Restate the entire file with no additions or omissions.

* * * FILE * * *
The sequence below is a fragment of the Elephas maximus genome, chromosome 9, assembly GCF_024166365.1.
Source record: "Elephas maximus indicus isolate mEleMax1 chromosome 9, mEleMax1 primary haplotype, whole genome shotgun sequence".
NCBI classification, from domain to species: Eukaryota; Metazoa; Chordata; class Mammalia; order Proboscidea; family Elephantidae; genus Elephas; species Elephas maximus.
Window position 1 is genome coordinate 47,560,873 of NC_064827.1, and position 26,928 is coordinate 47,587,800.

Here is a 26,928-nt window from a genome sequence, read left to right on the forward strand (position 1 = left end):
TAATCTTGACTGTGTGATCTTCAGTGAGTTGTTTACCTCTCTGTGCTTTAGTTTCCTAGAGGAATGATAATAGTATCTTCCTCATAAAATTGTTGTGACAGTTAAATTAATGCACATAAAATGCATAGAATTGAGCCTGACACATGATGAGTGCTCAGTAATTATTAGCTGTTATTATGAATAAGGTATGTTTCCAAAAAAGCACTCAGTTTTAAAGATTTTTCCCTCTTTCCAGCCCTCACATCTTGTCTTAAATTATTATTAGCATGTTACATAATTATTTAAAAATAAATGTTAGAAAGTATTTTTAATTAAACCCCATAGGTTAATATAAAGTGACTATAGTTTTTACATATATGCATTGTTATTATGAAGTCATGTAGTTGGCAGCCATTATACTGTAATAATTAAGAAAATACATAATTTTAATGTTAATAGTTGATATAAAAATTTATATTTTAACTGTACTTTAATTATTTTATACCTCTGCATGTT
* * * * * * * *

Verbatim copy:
The sequence below is a fragment of the Elephas maximus genome, chromosome 9, assembly GCF_024166365.1.
Source record: "Elephas maximus indicus isolate mEleMax1 chromosome 9, mEleMax1 primary haplotype, whole genome shotgun sequence".
NCBI classification, from domain to species: Eukaryota; Metazoa; Chordata; class Mammalia; order Proboscidea; family Elephantidae; genus Elephas; species Elephas maximus.
Window position 1 is genome coordinate 47,560,873 of NC_064827.1, and position 26,928 is coordinate 47,587,800.

Here is a 26,928-nt window from a genome sequence, read left to right on the forward strand (position 1 = left end):
TAATCTTGACTGTGTGATCTTCAGTGAGTTGTTTACCTCTCTGTGCTTTAGTTTCCTAGAGGAATGATAATAGTATCTTCCTCATAAAATTGTTGTGACAGTTAAATTAATGCACATAAAATGCATAGAATTGAGCCTGACACATGATGAGTGCTCAGTAATTATTAGCTGTTATTATGAATAAGGTATGTTTCCAAAAAAGCACTCAGTTTTAAAGATTTTTCCCTCTTTCCAGCCCTCACATCTTGTCTTAAATTATTATTAGCATGTTACATAATTATTTAAAAATAAATGTTAGAAAGTATTTTTAATTAAACCCCATAGGTTAATATAAAGTGACTATAGTTTTTACATATATGCATTGTTATTATGAAGTCATGTAGTTGGCAGCCATTATACTGTAATAATTAAGAAAATACATAATTTTAATGTTAATAGTTGATATAAAAATTTATATTTTAACTGTACTTTAATTATTTTATACCTCTGCATGTT